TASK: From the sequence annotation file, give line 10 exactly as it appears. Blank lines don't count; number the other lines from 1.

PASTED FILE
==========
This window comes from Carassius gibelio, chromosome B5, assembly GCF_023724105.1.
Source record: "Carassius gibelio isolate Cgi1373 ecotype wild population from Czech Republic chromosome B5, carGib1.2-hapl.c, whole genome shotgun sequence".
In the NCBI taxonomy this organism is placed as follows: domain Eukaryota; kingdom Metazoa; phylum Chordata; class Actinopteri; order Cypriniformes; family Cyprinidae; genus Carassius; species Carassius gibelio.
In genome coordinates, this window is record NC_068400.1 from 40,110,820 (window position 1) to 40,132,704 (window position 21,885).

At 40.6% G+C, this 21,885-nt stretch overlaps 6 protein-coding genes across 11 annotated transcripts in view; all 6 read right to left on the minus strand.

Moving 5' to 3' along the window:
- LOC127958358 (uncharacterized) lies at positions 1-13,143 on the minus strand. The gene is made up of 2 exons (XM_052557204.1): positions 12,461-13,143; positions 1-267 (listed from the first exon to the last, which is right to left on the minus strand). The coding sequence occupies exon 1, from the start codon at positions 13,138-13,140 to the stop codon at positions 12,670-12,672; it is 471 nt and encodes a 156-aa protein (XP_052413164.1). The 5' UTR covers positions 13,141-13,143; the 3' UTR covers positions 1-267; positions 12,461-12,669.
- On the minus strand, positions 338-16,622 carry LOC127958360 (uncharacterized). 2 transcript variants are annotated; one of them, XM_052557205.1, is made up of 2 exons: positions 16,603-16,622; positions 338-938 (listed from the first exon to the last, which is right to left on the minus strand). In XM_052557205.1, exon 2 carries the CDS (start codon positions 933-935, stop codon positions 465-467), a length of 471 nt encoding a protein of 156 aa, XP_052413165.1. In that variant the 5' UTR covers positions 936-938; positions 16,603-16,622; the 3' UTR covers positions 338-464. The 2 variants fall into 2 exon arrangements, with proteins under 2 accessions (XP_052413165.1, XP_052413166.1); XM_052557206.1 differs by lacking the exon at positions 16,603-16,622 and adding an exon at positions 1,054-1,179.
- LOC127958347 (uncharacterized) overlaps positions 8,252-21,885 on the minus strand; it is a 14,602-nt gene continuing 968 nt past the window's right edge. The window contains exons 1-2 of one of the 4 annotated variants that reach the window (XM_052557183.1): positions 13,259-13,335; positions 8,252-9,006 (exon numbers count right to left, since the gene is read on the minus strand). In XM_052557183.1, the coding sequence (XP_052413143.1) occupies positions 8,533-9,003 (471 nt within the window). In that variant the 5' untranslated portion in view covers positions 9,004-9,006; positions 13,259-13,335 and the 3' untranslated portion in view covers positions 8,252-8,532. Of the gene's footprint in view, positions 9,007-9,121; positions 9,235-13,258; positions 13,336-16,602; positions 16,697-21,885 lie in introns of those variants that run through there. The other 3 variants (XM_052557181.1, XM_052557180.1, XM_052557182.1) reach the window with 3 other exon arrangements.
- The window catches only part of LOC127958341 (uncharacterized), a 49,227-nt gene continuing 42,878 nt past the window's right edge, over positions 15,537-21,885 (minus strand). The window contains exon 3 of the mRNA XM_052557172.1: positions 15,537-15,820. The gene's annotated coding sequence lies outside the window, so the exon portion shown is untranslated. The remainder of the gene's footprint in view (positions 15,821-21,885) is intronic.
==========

- The window catches only part of LOC127958341 (uncharacterized), a 49,227-nt gene continuing 42,878 nt past the window's right edge, over positions 15,537-21,885 (minus strand). The window contains exon 3 of the mRNA XM_052557172.1: positions 15,537-15,820. The gene's annotated coding sequence lies outside the window, so the exon portion shown is untranslated. The remainder of the gene's footprint in view (positions 15,821-21,885) is intronic.